The little grey cells of the famous Hercule Poirot has been fleshed out in the books, TV serials, movies, comics, and the like. There have been a handful of video game adaptations of the Belgian detective’s adventures across platforms. These titles capture the thrill of mystery solving to varying degrees of success.
The First Cases isn’t publisher Microids’s first foray into Agatha Christie’s mystery fiction empire – The ABC Murders was released in 2016. This next attempt at a gamified chronicle is an all-original story, not based on any novels, focusing on a time between Poirot’s rise from a humble police officer into an international genius.
Story – A Fresh Adventure
I’ve read a lot of Agatha Christie’s novels, and was excited to see how an original story would become a fun and satisfying adventure worthy of the Queen of Crime. With so much material to base the game from, it’s sure to be a daunting yet exciting task.
Let’s start with our protagonist. I found that Blazing Griffin‘s younger and red shoe-wearing reimagining of Poirot captures the charismatic wit and unassuming arrogance of the original novels. He’s sure of his intellectual prowess but doesn’t rub it in, and assumes authority over the room. I liked how they presented his character and added bits and pieces of his personality with his inner thoughts when he investigates.
The game’s title, The First Cases, is a bit on-the-nose, but to be more precise we are talking about two cases. You start off with a Prologue that introduces the gameplay and the first set of characters that will set the stage for the main game’s whodunnit. Poirot gets called to investigate a party, and ends up in a mystery far more gruesome. The set-up in pretty good and feels natural. It provides a good pace that mimics a novel as the entire game is set in chapters, appeasing the fans of the original books. Your investigation has you meet lots of characters. Their designs and their roles are probably figures you have met before in other crime novels.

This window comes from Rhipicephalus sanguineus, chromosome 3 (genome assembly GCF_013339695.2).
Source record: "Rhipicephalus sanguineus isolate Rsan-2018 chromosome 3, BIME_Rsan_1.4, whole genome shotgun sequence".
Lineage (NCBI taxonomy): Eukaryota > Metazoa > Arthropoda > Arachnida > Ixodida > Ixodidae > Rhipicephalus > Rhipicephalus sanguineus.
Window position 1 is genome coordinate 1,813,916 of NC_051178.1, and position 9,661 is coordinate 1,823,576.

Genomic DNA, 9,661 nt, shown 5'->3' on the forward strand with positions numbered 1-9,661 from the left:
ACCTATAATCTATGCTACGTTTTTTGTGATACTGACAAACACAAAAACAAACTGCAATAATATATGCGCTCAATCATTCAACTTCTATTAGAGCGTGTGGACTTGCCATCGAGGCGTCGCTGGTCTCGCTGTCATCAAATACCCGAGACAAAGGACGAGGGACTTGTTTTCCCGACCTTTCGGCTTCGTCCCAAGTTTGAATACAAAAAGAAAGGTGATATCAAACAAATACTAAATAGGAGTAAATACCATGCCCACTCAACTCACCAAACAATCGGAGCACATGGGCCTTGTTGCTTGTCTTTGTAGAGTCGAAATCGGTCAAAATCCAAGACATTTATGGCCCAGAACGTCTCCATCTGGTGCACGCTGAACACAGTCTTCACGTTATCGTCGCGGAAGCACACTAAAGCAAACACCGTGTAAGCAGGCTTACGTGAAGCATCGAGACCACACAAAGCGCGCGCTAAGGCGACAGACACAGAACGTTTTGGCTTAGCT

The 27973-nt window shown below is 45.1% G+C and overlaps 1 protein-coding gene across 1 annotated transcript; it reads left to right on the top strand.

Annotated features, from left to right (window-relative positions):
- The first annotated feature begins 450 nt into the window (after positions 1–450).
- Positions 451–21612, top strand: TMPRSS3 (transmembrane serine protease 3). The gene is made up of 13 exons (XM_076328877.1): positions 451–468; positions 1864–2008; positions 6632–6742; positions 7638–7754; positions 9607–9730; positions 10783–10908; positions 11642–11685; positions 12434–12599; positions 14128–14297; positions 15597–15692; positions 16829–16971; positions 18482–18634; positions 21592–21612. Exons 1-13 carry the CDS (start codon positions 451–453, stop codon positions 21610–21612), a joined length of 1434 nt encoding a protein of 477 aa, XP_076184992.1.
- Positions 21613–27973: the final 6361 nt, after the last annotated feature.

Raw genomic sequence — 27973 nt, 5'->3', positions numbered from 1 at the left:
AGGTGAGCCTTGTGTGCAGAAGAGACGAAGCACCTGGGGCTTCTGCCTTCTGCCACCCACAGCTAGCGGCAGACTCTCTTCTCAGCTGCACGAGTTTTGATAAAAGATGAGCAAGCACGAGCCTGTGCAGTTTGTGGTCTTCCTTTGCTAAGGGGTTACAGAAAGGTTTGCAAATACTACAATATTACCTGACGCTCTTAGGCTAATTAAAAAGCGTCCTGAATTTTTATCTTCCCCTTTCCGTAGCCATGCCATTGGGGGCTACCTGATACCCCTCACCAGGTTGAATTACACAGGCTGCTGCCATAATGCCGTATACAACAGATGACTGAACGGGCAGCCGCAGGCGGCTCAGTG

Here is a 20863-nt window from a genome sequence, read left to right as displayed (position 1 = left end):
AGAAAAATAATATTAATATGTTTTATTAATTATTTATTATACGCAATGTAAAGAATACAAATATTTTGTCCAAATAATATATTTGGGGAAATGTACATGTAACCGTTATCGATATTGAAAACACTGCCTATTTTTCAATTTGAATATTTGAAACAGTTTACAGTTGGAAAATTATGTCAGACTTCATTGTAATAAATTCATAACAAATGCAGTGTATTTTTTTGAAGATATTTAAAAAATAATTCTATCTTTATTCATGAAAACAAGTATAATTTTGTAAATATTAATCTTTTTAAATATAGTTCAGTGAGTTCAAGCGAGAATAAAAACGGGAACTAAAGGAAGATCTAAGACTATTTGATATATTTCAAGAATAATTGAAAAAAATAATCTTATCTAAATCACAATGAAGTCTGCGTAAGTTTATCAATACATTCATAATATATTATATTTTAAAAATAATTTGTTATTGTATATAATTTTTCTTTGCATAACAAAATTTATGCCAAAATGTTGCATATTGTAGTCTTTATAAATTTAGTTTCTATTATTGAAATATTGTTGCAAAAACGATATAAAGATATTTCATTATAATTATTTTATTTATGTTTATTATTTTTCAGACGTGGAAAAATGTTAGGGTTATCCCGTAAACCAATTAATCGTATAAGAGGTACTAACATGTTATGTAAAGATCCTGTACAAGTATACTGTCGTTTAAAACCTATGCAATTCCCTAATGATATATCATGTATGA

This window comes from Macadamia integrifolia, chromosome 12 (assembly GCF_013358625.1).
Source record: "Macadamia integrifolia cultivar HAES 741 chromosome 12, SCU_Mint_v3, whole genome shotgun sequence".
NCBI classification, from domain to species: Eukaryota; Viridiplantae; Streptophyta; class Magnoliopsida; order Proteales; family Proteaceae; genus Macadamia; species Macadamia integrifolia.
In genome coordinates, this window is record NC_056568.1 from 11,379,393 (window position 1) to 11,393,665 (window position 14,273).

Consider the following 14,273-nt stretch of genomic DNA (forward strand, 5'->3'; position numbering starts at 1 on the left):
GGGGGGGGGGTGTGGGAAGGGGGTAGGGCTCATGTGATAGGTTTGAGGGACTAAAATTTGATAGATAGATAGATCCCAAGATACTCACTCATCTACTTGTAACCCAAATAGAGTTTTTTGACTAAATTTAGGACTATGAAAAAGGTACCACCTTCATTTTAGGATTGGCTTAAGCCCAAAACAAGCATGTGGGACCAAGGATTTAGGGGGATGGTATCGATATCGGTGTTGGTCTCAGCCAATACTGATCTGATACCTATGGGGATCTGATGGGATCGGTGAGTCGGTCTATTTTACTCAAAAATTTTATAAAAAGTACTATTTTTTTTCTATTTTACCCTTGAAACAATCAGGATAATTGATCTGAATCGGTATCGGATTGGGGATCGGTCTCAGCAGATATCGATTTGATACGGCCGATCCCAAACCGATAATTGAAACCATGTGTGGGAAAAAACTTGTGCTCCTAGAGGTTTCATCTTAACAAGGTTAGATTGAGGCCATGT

I felt that the cast of characters, themselves spins on well-known tropes, were underutilized in the story. You come to discover that there’s more than meets the eye to each guest in the Mnemosyne House. Their roles in the story feel quite predictable, but that isn’t necessarily a bad thing – it’s just that the game could have done so much more to make the cast feel more real, given the capability of a game to indulge players in a little more detail and storytelling. I know this could have been done because there are certain characters with shining moments. The intrigue and mystery would have been more compelling if more characters were treated less as Cluedo markers, but rather as human beings capable of good and evil.
Despite the missed opportunity, the story is still enjoyable. The twists and turns that determine the course of the case was paced well and hooks the players enough to make them push on and solve the mystery once and for all. I felt that it was good for the story to be simple because it allows the player to think through each fact of the case. Mystery games need not be deep and complicated to be good – they just need to make the player trace the building blocks of the case on their own. I’m glad that the game went with this route.
Gameplay – Connect the Dots